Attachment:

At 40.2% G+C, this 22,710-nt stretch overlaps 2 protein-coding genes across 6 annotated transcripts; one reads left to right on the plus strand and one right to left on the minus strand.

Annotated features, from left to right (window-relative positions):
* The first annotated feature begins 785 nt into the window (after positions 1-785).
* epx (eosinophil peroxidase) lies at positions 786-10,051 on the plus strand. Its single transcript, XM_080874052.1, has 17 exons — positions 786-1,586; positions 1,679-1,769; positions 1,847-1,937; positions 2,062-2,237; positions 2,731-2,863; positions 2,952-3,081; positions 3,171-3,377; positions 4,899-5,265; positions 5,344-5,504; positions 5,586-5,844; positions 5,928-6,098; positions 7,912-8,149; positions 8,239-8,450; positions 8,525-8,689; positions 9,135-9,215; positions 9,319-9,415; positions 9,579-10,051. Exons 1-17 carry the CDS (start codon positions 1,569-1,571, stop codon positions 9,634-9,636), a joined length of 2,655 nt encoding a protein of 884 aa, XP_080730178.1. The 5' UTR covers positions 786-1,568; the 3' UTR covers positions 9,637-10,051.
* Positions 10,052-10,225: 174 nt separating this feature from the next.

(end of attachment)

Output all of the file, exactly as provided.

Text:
At 40.2% G+C, this 22,710-nt stretch overlaps 2 protein-coding genes across 6 annotated transcripts; one reads left to right on the plus strand and one right to left on the minus strand.

Annotated features, from left to right (window-relative positions):
* The first annotated feature begins 785 nt into the window (after positions 1-785).
* epx (eosinophil peroxidase) lies at positions 786-10,051 on the plus strand. Its single transcript, XM_080874052.1, has 17 exons — positions 786-1,586; positions 1,679-1,769; positions 1,847-1,937; positions 2,062-2,237; positions 2,731-2,863; positions 2,952-3,081; positions 3,171-3,377; positions 4,899-5,265; positions 5,344-5,504; positions 5,586-5,844; positions 5,928-6,098; positions 7,912-8,149; positions 8,239-8,450; positions 8,525-8,689; positions 9,135-9,215; positions 9,319-9,415; positions 9,579-10,051. Exons 1-17 carry the CDS (start codon positions 1,569-1,571, stop codon positions 9,634-9,636), a joined length of 2,655 nt encoding a protein of 884 aa, XP_080730178.1. The 5' UTR covers positions 786-1,568; the 3' UTR covers positions 9,637-10,051.
* Positions 10,052-10,225: 174 nt separating this feature from the next.